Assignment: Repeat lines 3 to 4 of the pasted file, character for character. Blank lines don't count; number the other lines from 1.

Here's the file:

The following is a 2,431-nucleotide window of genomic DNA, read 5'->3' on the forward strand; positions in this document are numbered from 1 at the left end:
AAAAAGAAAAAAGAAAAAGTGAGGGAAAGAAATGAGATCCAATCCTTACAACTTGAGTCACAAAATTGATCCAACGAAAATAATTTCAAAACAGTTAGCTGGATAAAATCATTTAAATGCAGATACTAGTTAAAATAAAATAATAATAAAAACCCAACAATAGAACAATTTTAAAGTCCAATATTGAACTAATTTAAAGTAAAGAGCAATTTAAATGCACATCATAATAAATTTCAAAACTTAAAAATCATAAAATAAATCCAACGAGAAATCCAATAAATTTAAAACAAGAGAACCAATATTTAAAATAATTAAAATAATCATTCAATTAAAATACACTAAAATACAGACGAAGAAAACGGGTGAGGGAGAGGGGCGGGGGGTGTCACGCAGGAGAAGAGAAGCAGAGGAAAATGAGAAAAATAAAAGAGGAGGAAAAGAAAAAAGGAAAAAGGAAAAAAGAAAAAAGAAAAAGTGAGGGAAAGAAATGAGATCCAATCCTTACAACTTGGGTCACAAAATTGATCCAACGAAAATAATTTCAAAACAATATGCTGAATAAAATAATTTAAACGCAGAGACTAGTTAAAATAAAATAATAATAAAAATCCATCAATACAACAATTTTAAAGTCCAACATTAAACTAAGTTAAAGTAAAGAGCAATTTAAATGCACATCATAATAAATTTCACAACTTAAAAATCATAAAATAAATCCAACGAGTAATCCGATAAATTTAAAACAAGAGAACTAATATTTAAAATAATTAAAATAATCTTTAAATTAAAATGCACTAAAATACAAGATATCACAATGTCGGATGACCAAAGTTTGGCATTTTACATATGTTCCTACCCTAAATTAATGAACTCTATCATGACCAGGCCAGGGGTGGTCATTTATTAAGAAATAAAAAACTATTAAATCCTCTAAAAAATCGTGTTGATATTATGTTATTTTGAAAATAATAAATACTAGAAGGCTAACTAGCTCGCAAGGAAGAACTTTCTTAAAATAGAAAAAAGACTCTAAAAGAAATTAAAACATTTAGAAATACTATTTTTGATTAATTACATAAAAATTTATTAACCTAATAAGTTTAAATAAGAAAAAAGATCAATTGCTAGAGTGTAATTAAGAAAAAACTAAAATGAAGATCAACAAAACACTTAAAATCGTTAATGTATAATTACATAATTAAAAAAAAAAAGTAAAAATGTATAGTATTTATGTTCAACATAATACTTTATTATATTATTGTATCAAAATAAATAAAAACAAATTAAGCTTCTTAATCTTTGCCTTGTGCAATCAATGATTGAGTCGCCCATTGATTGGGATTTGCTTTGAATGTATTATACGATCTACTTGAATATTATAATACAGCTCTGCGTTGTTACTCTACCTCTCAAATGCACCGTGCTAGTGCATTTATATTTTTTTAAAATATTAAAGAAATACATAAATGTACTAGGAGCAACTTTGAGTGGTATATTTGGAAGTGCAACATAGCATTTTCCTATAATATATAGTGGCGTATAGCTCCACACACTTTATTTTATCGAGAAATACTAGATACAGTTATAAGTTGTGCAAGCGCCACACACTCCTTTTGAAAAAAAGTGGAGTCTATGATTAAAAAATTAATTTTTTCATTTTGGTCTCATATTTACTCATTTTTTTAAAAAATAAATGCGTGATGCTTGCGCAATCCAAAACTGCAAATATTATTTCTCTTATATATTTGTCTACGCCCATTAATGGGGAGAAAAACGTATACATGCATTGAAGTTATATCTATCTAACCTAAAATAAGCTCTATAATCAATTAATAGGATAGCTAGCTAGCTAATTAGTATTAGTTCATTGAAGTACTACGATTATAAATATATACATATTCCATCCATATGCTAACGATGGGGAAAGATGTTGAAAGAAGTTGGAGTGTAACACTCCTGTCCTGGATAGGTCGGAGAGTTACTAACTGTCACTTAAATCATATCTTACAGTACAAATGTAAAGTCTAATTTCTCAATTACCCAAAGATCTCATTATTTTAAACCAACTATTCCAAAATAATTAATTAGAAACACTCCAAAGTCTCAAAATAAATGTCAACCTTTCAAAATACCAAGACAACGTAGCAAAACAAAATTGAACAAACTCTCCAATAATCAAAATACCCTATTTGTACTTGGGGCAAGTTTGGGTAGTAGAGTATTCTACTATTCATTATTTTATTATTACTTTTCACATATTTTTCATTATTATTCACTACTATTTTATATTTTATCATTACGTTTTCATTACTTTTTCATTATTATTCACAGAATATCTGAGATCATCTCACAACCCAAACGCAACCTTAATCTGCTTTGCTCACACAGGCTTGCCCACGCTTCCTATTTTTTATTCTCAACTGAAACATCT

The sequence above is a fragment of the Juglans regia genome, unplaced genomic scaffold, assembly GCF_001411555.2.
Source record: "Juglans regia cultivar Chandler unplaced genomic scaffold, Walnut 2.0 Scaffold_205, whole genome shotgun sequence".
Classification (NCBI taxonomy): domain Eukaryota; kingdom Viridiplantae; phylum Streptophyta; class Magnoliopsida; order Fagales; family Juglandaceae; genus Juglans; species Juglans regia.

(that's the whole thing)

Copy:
The sequence above is a fragment of the Juglans regia genome, unplaced genomic scaffold, assembly GCF_001411555.2.
Source record: "Juglans regia cultivar Chandler unplaced genomic scaffold, Walnut 2.0 Scaffold_205, whole genome shotgun sequence".